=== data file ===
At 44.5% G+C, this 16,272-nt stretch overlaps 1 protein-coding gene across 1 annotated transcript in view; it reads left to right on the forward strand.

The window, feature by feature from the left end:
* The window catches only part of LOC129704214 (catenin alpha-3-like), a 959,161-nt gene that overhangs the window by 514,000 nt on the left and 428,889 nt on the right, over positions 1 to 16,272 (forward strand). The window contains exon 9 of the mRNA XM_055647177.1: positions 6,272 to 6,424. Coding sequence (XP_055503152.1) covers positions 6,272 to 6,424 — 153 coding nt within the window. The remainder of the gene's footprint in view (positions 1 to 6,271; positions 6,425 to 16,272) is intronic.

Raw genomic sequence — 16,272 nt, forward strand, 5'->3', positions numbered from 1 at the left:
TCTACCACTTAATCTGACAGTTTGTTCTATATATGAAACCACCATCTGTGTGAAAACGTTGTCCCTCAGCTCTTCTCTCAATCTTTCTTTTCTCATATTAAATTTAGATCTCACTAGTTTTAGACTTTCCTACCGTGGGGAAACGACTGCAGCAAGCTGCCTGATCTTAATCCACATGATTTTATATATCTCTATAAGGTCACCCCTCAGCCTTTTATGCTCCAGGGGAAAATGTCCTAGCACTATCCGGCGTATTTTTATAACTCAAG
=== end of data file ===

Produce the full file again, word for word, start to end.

At 44.5% G+C, this 16,272-nt stretch overlaps 1 protein-coding gene across 1 annotated transcript in view; it reads left to right on the forward strand.

The window, feature by feature from the left end:
* The window catches only part of LOC129704214 (catenin alpha-3-like), a 959,161-nt gene that overhangs the window by 514,000 nt on the left and 428,889 nt on the right, over positions 1 to 16,272 (forward strand). The window contains exon 9 of the mRNA XM_055647177.1: positions 6,272 to 6,424. Coding sequence (XP_055503152.1) covers positions 6,272 to 6,424 — 153 coding nt within the window. The remainder of the gene's footprint in view (positions 1 to 6,271; positions 6,425 to 16,272) is intronic.

Raw genomic sequence — 16,272 nt, forward strand, 5'->3', positions numbered from 1 at the left:
TCTACCACTTAATCTGACAGTTTGTTCTATATATGAAACCACCATCTGTGTGAAAACGTTGTCCCTCAGCTCTTCTCTCAATCTTTCTTTTCTCATATTAAATTTAGATCTCACTAGTTTTAGACTTTCCTACCGTGGGGAAACGACTGCAGCAAGCTGCCTGATCTTAATCCACATGATTTTATATATCTCTATAAGGTCACCCCTCAGCCTTTTATGCTCCAGGGGAAAATGTCCTAGCACTATCCGGCGTATTTTTATAACTCAAG